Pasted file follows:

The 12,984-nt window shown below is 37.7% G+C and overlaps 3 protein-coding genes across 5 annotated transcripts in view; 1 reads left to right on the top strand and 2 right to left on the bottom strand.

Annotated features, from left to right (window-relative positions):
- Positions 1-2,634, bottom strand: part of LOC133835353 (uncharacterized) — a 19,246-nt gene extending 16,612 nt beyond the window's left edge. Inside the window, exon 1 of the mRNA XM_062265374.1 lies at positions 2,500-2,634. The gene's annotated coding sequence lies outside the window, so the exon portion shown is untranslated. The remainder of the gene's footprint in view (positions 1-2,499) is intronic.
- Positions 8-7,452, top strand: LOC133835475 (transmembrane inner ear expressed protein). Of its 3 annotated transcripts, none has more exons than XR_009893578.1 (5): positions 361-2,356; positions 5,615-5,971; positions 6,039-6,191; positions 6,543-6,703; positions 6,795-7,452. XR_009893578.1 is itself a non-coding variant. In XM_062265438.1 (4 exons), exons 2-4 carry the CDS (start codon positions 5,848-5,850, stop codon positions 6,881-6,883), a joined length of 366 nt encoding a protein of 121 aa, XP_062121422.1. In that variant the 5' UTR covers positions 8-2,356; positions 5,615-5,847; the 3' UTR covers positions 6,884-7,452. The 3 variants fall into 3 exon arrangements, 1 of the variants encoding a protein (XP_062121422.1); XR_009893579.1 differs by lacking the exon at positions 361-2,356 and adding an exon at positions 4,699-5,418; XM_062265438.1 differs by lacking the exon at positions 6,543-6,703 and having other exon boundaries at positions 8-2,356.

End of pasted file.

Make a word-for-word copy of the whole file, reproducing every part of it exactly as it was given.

The 12,984-nt window shown below is 37.7% G+C and overlaps 3 protein-coding genes across 5 annotated transcripts in view; 1 reads left to right on the top strand and 2 right to left on the bottom strand.

Annotated features, from left to right (window-relative positions):
- Positions 1-2,634, bottom strand: part of LOC133835353 (uncharacterized) — a 19,246-nt gene extending 16,612 nt beyond the window's left edge. Inside the window, exon 1 of the mRNA XM_062265374.1 lies at positions 2,500-2,634. The gene's annotated coding sequence lies outside the window, so the exon portion shown is untranslated. The remainder of the gene's footprint in view (positions 1-2,499) is intronic.
- Positions 8-7,452, top strand: LOC133835475 (transmembrane inner ear expressed protein). Of its 3 annotated transcripts, none has more exons than XR_009893578.1 (5): positions 361-2,356; positions 5,615-5,971; positions 6,039-6,191; positions 6,543-6,703; positions 6,795-7,452. XR_009893578.1 is itself a non-coding variant. In XM_062265438.1 (4 exons), exons 2-4 carry the CDS (start codon positions 5,848-5,850, stop codon positions 6,881-6,883), a joined length of 366 nt encoding a protein of 121 aa, XP_062121422.1. In that variant the 5' UTR covers positions 8-2,356; positions 5,615-5,847; the 3' UTR covers positions 6,884-7,452. The 3 variants fall into 3 exon arrangements, 1 of the variants encoding a protein (XP_062121422.1); XR_009893579.1 differs by lacking the exon at positions 361-2,356 and adding an exon at positions 4,699-5,418; XM_062265438.1 differs by lacking the exon at positions 6,543-6,703 and having other exon boundaries at positions 8-2,356.